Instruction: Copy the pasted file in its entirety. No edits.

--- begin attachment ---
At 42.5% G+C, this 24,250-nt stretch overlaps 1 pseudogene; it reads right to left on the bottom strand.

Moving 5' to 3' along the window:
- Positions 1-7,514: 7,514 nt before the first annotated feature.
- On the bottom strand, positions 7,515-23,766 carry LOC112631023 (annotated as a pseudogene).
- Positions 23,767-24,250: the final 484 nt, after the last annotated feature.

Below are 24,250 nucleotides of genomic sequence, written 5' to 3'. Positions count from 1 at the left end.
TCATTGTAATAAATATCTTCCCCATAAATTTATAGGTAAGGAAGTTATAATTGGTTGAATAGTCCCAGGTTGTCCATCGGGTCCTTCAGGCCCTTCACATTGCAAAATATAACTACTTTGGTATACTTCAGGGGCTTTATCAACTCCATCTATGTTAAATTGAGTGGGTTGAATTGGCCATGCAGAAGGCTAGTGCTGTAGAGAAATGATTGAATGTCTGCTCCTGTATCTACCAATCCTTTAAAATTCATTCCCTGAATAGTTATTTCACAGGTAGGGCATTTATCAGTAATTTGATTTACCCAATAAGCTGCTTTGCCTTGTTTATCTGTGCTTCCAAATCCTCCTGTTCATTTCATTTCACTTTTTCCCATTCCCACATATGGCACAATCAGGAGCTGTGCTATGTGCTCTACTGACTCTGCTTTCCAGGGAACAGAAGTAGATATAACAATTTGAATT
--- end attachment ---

At 42.5% G+C, this 24,250-nt stretch overlaps 1 pseudogene; it reads right to left on the bottom strand.

Moving 5' to 3' along the window:
- Positions 1-7,514: 7,514 nt before the first annotated feature.
- On the bottom strand, positions 7,515-23,766 carry LOC112631023 (annotated as a pseudogene).
- Positions 23,767-24,250: the final 484 nt, after the last annotated feature.

Below are 24,250 nucleotides of genomic sequence, written 5' to 3'. Positions count from 1 at the left end.
TCATTGTAATAAATATCTTCCCCATAAATTTATAGGTAAGGAAGTTATAATTGGTTGAATAGTCCCAGGTTGTCCATCGGGTCCTTCAGGCCCTTCACATTGCAAAATATAACTACTTTGGTATACTTCAGGGGCTTTATCAACTCCATCTATGTTAAATTGAGTGGGTTGAATTGGCCATGCAGAAGGCTAGTGCTGTAGAGAAATGATTGAATGTCTGCTCCTGTATCTACCAATCCTTTAAAATTCATTCCCTGAATAGTTATTTCACAGGTAGGGCATTTATCAGTAATTTGATTTACCCAATAAGCTGCTTTGCCTTGTTTATCTGTGCTTCCAAATCCTCCTGTTCATTTCATTTCACTTTTTCCCATTCCCACATATGGCACAATCAGGAGCTGTGCTATGTGCTCTACTGACTCTGCTTTCCAGGGAACAGAAGTAGATATAACAATTTGAATT